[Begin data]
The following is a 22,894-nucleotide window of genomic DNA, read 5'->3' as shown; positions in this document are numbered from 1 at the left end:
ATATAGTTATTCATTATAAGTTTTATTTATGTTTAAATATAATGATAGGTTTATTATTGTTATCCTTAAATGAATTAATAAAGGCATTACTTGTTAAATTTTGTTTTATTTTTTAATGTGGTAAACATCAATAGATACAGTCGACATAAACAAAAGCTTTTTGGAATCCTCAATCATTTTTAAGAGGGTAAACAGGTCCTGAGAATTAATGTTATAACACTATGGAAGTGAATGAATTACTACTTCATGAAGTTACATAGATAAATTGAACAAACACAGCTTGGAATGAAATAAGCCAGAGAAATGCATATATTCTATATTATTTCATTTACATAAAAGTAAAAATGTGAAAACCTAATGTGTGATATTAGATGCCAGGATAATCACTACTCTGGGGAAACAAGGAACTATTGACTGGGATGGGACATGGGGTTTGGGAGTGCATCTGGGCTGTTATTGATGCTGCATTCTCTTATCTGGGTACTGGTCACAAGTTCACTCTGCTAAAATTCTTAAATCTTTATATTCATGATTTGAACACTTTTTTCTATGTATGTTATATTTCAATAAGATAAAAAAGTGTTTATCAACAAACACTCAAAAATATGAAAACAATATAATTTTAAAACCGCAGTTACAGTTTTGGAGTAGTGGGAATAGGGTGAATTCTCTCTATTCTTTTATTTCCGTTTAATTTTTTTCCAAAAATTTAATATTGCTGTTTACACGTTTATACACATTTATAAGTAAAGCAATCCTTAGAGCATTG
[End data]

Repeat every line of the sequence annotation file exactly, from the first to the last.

The following is a 22,894-nucleotide window of genomic DNA, read 5'->3' as shown; positions in this document are numbered from 1 at the left end:
ATATAGTTATTCATTATAAGTTTTATTTATGTTTAAATATAATGATAGGTTTATTATTGTTATCCTTAAATGAATTAATAAAGGCATTACTTGTTAAATTTTGTTTTATTTTTTAATGTGGTAAACATCAATAGATACAGTCGACATAAACAAAAGCTTTTTGGAATCCTCAATCATTTTTAAGAGGGTAAACAGGTCCTGAGAATTAATGTTATAACACTATGGAAGTGAATGAATTACTACTTCATGAAGTTACATAGATAAATTGAACAAACACAGCTTGGAATGAAATAAGCCAGAGAAATGCATATATTCTATATTATTTCATTTACATAAAAGTAAAAATGTGAAAACCTAATGTGTGATATTAGATGCCAGGATAATCACTACTCTGGGGAAACAAGGAACTATTGACTGGGATGGGACATGGGGTTTGGGAGTGCATCTGGGCTGTTATTGATGCTGCATTCTCTTATCTGGGTACTGGTCACAAGTTCACTCTGCTAAAATTCTTAAATCTTTATATTCATGATTTGAACACTTTTTTCTATGTATGTTATATTTCAATAAGATAAAAAAGTGTTTATCAACAAACACTCAAAAATATGAAAACAATATAATTTTAAAACCGCAGTTACAGTTTTGGAGTAGTGGGAATAGGGTGAATTCTCTCTATTCTTTTATTTCCGTTTAATTTTTTTCCAAAAATTTAATATTGCTGTTTACACGTTTATACACATTTATAAGTAAAGCAATCCTTAGAGCATTG